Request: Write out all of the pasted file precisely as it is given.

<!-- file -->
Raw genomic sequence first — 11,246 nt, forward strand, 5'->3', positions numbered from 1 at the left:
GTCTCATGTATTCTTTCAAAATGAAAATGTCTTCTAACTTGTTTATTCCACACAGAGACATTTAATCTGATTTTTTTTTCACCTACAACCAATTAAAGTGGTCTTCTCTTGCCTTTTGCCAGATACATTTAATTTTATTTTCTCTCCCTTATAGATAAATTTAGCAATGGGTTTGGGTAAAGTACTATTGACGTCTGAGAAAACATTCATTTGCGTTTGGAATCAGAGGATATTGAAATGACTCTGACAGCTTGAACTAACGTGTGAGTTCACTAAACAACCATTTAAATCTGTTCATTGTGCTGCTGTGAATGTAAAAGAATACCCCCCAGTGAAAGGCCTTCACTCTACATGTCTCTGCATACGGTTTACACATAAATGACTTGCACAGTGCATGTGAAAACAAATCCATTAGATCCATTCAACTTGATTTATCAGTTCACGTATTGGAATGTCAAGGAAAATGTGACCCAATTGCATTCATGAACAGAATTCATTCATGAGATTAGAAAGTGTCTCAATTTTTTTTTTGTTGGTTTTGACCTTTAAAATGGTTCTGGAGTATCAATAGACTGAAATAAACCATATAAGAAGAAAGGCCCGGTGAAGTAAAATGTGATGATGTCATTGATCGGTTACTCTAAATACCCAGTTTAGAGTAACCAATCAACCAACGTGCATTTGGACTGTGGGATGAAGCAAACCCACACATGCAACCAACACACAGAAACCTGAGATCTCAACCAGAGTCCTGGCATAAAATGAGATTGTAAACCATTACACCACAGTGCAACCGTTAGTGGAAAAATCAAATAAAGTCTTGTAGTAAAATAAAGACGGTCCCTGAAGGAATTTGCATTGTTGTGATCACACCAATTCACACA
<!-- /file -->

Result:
Raw genomic sequence first — 11,246 nt, forward strand, 5'->3', positions numbered from 1 at the left:
GTCTCATGTATTCTTTCAAAATGAAAATGTCTTCTAACTTGTTTATTCCACACAGAGACATTTAATCTGATTTTTTTTTCACCTACAACCAATTAAAGTGGTCTTCTCTTGCCTTTTGCCAGATACATTTAATTTTATTTTCTCTCCCTTATAGATAAATTTAGCAATGGGTTTGGGTAAAGTACTATTGACGTCTGAGAAAACATTCATTTGCGTTTGGAATCAGAGGATATTGAAATGACTCTGACAGCTTGAACTAACGTGTGAGTTCACTAAACAACCATTTAAATCTGTTCATTGTGCTGCTGTGAATGTAAAAGAATACCCCCCAGTGAAAGGCCTTCACTCTACATGTCTCTGCATACGGTTTACACATAAATGACTTGCACAGTGCATGTGAAAACAAATCCATTAGATCCATTCAACTTGATTTATCAGTTCACGTATTGGAATGTCAAGGAAAATGTGACCCAATTGCATTCATGAACAGAATTCATTCATGAGATTAGAAAGTGTCTCAATTTTTTTTTTGTTGGTTTTGACCTTTAAAATGGTTCTGGAGTATCAATAGACTGAAATAAACCATATAAGAAGAAAGGCCCGGTGAAGTAAAATGTGATGATGTCATTGATCGGTTACTCTAAATACCCAGTTTAGAGTAACCAATCAACCAACGTGCATTTGGACTGTGGGATGAAGCAAACCCACACATGCAACCAACACACAGAAACCTGAGATCTCAACCAGAGTCCTGGCATAAAATGAGATTGTAAACCATTACACCACAGTGCAACCGTTAGTGGAAAAATCAAATAAAGTCTTGTAGTAAAATAAAGACGGTCCCTGAAGGAATTTGCATTGTTGTGATCACACCAATTCACACA